Wednesday, January 9, 2013

WAR is not the Answer

It would be great if we had a universal statistic that took all of the players in baseball and gave us a fair way to compare them.

Arguments about baseball would practically cease.  There would be no reason for them, as this one magical statistic would settle everything.  It might usher in a new era of understanding that could eventually lead to world peace.

Unfortunately, I don't think such a statistic is possible.  But even if it was, WAR is certainly not it.

This is not the stat you are looking for.

A quick primer for the uneducated:

WAR stands for Wins Above Replacement.  It is supposed to measure how many wins a given player has contributed to a team compared to a theoretical replacement player.  For a more detailed explanation, please check the WAR section on

I understand why people want WAR to work, and I will concede that the statistic does have some worth.  For instance, it rewards players who are versatile and help their team in many ways, as opposed to statistics like home runs, which only measure one particular skill.

But does it accurately determine a player's value to his team?  I don't think so.

Admittedly, most saberfans do not claim that WAR is the ultimate statistic, or that it is the best measure of a player's value.  They claim that it should only be used as a "conversation starter."

And yet, it seems like every time a saberfan debates a player's value, WAR is the first thing they point to.

Don't believe me?  Check out some of the things that were written during the 2012 AL MVP debate:

WAR backs up Trout's MVP candidacy

Stats Revolution doesn't have enough clout

Mike Trout is your AL MVP

It seems like every saber-minded writer was required to do two things when weighing in on the MVP debate:
  1. Make it clear that WAR is not perfect and they are not basing their judgement solely on it.
  2. Use Trout's WAR value as evidence that he deserved the MVP.
Some of these guys would make great politicians the way they endorse WAR while also refusing to fully commit to it.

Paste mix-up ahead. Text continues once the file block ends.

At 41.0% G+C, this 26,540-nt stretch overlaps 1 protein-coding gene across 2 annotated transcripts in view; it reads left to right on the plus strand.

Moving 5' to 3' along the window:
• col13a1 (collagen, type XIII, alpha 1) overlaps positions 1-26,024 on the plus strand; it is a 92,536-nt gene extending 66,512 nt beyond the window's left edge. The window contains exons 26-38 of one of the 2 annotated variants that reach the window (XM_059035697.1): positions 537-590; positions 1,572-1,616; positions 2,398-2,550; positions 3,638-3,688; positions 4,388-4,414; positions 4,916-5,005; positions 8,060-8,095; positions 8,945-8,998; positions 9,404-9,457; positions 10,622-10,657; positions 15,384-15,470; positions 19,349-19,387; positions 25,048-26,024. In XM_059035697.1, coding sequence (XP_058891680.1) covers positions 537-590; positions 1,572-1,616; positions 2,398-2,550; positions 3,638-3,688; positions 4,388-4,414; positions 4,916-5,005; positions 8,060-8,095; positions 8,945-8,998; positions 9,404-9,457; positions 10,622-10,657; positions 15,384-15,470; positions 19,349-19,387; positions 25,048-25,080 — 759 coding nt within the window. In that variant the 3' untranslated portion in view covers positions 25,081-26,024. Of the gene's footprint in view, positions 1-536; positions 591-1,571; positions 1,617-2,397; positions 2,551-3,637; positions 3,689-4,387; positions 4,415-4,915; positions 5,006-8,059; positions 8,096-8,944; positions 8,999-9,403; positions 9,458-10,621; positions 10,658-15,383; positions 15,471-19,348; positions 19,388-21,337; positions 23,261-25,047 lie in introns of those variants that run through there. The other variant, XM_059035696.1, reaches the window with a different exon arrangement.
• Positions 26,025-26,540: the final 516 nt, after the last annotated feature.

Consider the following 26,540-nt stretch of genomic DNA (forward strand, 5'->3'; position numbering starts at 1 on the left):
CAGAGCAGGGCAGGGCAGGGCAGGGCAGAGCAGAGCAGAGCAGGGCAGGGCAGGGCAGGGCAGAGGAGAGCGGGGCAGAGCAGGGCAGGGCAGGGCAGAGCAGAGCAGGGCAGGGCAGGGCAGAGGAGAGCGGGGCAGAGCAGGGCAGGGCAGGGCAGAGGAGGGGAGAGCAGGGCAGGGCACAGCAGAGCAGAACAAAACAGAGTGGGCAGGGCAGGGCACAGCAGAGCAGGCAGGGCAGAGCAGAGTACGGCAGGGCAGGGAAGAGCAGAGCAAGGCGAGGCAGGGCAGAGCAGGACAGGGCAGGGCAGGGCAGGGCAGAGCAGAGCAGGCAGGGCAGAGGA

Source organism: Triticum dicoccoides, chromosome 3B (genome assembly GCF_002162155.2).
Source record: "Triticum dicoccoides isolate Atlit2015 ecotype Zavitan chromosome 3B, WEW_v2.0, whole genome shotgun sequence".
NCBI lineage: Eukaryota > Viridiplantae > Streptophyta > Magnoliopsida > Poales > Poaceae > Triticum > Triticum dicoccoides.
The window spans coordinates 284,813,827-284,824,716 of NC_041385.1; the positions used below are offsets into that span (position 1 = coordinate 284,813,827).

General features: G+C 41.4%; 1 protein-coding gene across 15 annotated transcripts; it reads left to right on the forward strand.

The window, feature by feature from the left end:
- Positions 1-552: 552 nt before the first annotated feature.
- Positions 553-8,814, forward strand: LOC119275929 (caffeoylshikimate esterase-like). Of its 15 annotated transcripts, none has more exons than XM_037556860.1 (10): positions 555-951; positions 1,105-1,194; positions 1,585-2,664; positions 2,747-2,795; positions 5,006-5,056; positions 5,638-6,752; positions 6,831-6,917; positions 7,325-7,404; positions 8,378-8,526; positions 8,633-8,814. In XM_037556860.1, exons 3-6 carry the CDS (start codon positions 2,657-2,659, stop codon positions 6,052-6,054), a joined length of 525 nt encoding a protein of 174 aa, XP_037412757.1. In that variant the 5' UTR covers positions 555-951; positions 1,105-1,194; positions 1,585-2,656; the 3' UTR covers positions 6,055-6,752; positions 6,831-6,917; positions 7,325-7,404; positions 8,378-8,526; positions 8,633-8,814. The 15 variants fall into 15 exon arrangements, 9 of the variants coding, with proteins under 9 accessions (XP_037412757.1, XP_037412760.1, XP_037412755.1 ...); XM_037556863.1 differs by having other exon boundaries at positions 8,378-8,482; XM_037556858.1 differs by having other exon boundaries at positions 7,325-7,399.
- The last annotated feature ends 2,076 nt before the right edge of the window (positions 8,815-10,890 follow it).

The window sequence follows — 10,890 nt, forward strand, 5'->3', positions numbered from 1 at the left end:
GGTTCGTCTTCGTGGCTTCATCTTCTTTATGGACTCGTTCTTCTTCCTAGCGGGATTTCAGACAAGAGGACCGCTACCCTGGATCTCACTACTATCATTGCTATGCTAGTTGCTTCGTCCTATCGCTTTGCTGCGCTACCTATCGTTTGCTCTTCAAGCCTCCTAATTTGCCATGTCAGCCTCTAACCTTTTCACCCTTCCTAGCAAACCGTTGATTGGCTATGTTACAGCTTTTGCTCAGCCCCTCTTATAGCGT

On the other hand, I will take a firm stance: I don't like WAR.

I don't like it because I don't like the fundamental concept of a replacement player that the statistic is based on.

I tried to determine just what makes someone a "replacement player."  I've searched the web, and I've never been able to find an answer that isn't vague at best.  From what I can gather, a replacement player is a borderline major league player who can be easily obtained from the minor leagues.

But should a judgement be made based on a theoretical player?  If you're going to try to determine how many "wins" a player is providing over his replacement, then shouldn't you consider the actual player who would replace him?

For example, let's say that the Dodgers have Joe Shortstop playing the shortstop position. (Crazy coincidence, huh?)

Pictured: Joe Shortstop, or as some people call him, "Hanley Ramirez."

Joe puts up solid numbers both offensively and defensively.  According to the formula behind WAR, shortstops are more valuable than most of the other positions, because it is typically more difficult to find a good shortstop than a left fielder or first baseman.  Since he performs well at an important position, Joe has a high WAR.

Unfortunately, Joe suffers and injury and has to miss a few months of the season.  At first glance, it seems like the Dodgers are screwed because based on Joe's WAR, it will be very tough to replace him.

Thankfully for the Dodgers, they have their top prospect Billy Shortstop playing at AAA.  The Dodgers call up Billy, and he ends up playing about as well as Joe did.

According to WAR, Joe is more valuable simply because he plays shortstop.  But if you're going to reward him based on his position, don't you also have to deduct him some points because he doesn't actually provide much more value than his replacement?

Of course, there's no way to accurately determine just how well a given player's replacement would perform.  The best that could be done would be to project the production of all of a team's potential replacements, and make a calculation based on that.  But even that would be mostly guesswork, and nearly impossible to measure.

That impossibility is the main reason why WAR doesn't really work as a measure of true value.

As I said, I understand the motivation for coming up with a universal statistic.  But in this case, much like Marvin Gaye once said: WAR is not the answer.


  1. My problem with WAR comes from the other end -- not what consitutes a "replacement player," but the floating definition of "value."

    You can't just throw every position into a statistical woodpile and judge them all the same. One team full of heavy-footed sluggers might be sorely in need of a no-hit second baseman with good defense -- but the same player wouldn't be anywhere near as valuable on a team full light-hitting defensive wizards.

    How can you judge what "value" is when that terms means different things to different teams? The notion of establishing a fictitious "replacement player," devoid of any context, seems kind of pointless.

    1. Very good point. Sure, you might be able to say how valuable a given player is in some sort of void, but that's not how baseball actually works.

  2. Any stat that is based solely on imaginary players should NEVER be consider an official statistic, period. You may as well have given Trout 'eleventeen' as his statline if that's all you've got.